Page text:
The Netherlands Struggles to Find Political Stability as Polarisation Increases

The Netherlands Struggles to Find Political Stability as Polarisation Increases

Amid the pandemic, Dutch politics have become increasingly tumultuous. Its parliamentary elections in March touted the largest number of parties on the Dutch ballots since the 1940s. Additionally, a public awareness of a myriad of socio-political issues and a relatively high voter turnout possibly reflect a more diverse political landscape. Yet, the fallout from last year’s childcare benefit scandal, and renewed discussions about political transparency have impaired ongoing formation talks.

In addition, more worrying trends such as the increased polarisation of Dutch society in recent years – as has been the case in much of Europe – have possibly been accelerated by the pandemic. Dutch intelligence and counterterrorism agencies have warned that far-right extremism is on the rise, and the chance of a terrorist attack is “probable.” Arguably the pandemic has exacerbated these issues and made certain societal groups more vulnerable to radicalisation. However, the majority of these shifts are not expected to be long-lasting if the government manages to find stability and relieve the socio-economic grievances that were exacerbated by the pandemic. For many Dutch people, the crisis has exacerbated difficulties in finding stable employment and has made real estate prices within an already overheated housing market rise at one of the fastest rates in Europe. Once coronavirus measures are relaxed, and some wider societal dissatisfaction is partly alleviated, extremist groups will also find a decreased support base in the Netherlands.

Dutch Pandemic Politics

The Netherlands has not managed the pandemic well. Its vaccination programme was one of the last in Europe to get started, and the additional measures taken to fight the virus were hesitant and panicky, greatly impacting the policy’s legitimacy. For instance, against WHO advice, the Dutch Health Authority maintained at the beginning of the crisis that face masks were not necessary and provided people with a false sense of security. Yet, after a steep increase of coronavirus cases at the end of 2020, the government backtracked and made face masks compulsory by December in indoor public spaces, causing widespread criticism.

Even though the first wave of COVID-19 temporarily decreased public scepticism, criticism and distrust of the Dutch government has increased in the past year. To add to this rising distrust, the government resigned in January over the childcare benefits scandal. From 2012 onwards, the Dutch Tax Authority unjustly accused thousands of parents of claiming childcare benefits fraudulently, leading to home losses, unemployment and divorces. The government was seen as breaking its own rules, and worsened the wariness and uncertainty towards the government. The scandal sparked a wider discussion about political transparency and prejudice, which was carried over into the Dutch Parliamentary Elections in March 2021.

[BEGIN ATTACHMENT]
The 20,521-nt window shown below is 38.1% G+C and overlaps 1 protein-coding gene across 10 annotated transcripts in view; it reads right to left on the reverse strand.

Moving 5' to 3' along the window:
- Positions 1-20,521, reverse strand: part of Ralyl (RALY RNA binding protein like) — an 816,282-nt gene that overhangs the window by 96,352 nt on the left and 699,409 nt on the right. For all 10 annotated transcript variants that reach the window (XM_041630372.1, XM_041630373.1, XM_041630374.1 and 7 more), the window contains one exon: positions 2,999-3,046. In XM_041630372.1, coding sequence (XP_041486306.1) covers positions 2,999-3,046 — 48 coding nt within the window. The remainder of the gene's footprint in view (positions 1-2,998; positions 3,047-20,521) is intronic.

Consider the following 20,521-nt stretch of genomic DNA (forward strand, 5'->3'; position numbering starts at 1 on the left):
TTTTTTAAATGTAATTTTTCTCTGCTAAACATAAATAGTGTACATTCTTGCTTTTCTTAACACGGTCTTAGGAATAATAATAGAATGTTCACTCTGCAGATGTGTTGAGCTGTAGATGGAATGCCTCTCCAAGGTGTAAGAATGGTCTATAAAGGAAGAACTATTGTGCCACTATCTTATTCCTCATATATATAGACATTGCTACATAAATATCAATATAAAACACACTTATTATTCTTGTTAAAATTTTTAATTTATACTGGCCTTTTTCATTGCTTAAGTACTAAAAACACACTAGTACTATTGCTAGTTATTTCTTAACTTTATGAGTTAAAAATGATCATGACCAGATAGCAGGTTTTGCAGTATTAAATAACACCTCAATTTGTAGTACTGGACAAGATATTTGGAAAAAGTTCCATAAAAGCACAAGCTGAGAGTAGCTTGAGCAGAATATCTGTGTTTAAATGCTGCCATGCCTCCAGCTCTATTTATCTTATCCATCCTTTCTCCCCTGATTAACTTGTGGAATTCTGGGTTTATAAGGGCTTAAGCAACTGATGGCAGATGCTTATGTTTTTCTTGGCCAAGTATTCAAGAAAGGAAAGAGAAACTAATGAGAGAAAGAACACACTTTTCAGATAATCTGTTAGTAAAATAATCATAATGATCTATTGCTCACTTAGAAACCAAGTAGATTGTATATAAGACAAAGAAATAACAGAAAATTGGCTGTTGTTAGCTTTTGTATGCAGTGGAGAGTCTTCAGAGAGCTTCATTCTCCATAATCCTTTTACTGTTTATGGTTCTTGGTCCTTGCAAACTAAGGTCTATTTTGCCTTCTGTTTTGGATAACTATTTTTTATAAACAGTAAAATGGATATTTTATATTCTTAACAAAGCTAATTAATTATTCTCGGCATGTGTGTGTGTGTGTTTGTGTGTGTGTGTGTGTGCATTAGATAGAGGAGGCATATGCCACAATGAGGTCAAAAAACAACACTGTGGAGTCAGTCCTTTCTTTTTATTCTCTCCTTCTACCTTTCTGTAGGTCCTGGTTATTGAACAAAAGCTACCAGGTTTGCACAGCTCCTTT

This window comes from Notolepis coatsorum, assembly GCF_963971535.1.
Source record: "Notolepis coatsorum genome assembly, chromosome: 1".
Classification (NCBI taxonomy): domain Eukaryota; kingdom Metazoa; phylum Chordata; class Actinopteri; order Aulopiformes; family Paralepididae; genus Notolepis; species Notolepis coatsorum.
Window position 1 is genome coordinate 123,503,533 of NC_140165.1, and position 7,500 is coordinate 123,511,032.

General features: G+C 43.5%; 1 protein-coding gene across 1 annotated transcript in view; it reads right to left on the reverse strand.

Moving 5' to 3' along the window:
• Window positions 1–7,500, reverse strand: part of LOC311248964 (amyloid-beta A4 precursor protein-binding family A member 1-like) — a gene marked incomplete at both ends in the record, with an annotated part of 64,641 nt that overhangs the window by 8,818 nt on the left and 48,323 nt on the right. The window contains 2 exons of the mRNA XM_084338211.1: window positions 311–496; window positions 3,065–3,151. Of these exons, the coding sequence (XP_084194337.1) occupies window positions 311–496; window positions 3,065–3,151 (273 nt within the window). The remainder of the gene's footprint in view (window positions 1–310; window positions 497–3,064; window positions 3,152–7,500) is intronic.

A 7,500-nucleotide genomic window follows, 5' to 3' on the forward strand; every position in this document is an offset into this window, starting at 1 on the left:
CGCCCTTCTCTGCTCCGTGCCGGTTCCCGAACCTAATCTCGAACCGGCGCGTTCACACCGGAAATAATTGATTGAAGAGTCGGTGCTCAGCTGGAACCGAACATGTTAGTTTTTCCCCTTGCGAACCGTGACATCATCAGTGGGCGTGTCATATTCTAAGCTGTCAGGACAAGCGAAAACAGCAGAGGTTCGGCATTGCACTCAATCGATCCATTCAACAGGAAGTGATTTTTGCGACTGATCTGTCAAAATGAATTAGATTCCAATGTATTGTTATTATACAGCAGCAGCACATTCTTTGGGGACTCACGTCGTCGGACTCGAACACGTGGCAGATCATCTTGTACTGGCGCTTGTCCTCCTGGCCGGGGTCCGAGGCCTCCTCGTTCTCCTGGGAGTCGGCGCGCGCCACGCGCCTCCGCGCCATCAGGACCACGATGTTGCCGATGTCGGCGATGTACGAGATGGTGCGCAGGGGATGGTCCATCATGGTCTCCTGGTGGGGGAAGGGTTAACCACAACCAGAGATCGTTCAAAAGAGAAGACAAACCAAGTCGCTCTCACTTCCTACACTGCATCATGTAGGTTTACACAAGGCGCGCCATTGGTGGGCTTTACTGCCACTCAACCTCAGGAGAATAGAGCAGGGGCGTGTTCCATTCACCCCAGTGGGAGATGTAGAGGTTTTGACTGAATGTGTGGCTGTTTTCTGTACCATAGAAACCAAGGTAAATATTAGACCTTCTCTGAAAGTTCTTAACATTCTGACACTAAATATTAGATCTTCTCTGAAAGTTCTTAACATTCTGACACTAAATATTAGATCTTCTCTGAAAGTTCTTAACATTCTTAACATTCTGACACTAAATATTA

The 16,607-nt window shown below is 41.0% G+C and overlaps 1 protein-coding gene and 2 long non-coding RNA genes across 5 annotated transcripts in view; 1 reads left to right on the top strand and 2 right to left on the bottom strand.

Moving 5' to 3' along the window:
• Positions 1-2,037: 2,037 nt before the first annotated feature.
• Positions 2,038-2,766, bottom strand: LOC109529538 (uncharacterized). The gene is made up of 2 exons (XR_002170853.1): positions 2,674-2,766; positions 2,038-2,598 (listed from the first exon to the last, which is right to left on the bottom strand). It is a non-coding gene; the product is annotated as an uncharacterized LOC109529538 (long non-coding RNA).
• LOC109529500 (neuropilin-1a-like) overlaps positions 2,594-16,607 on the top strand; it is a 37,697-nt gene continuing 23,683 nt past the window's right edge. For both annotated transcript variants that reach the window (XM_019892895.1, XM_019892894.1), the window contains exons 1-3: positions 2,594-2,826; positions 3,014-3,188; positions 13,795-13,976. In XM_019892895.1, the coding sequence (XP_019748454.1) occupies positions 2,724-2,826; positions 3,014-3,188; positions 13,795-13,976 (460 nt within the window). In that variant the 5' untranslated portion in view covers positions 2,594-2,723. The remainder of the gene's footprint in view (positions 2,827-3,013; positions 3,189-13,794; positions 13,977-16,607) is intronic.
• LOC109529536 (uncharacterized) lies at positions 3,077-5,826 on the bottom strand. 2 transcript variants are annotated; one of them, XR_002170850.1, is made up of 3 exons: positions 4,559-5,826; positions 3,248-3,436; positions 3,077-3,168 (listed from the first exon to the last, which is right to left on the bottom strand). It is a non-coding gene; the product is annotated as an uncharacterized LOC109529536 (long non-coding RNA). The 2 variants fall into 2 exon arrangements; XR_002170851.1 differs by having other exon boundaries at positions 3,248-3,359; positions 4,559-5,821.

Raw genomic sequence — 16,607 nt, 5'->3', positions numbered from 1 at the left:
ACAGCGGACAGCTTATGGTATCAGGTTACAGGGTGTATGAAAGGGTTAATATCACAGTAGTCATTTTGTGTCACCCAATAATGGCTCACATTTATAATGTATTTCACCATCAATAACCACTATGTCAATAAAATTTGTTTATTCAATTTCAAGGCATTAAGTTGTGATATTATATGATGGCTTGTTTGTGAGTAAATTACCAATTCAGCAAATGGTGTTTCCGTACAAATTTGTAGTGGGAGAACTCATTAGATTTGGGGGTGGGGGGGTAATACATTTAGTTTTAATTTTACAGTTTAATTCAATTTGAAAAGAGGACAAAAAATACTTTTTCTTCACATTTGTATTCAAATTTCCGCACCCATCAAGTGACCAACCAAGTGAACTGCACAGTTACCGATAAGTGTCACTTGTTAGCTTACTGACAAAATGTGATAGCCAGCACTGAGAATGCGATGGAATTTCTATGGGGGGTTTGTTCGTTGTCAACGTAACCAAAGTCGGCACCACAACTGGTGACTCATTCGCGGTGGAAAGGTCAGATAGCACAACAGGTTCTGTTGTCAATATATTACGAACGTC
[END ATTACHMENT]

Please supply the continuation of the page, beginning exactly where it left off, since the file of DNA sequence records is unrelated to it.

Crisis of Confidence

While the election results showed a victory for the right wing, mostly at the expense of the left, fresh elections did not alleviate public distrust in politics. If anything, Dutch civil society discussions about transparency and an honest political culture were re-ignited when a minister was photographed with classified formation documents as she rushed to her car. Close-ups of the documents suggested that negotiations had surrounded a possible future ministerial position to “get rid of” a prominent and critical member of parliament, Pieter Omtzigt. The controversy that followed derailed the formation process, before it had properly started. Prime Minister Mark Rutte had to testify in parliament about why he had initially denied having spoken about Omtzigt, while the meeting minutes that were later released suggested otherwise.

In one of the most widely watched parliamentary debates in recent history, Rutte narrowly survived a vote of no-confidence. Up until now, Dutch political parties have been working on repairing trust between each other, and the wider public. The winning parties have still been unable to form a new government, despite urgent issues that the Netherlands faces. The continuing stalemate increases the likelihood of divisiveness in Dutch society becoming a long-term challenge, especially as the management of the pandemic will likely be held back by political instability.

In the face of the scandal, the Dutch public is largely divided on what should be done in light of these controversies. Arguably, the instability seen in The Hague is reflective of a larger trend in Dutch society that has increased during the pandemic. According to a government survey on April 9th, just over half supported all the government’s coronavirus measures. Yet, people that were in support of the government introducing “more,” or “significantly more” measures represented 23%, and those that favoured letting go of “some” or “all” restrictions represented 24%.

The visibility of online criticism, skepticism and distrust about coronavirus measures and public health experts possibly shows that a larger minority than before is susceptible to taking up extreme views, possibly with violent outcomes.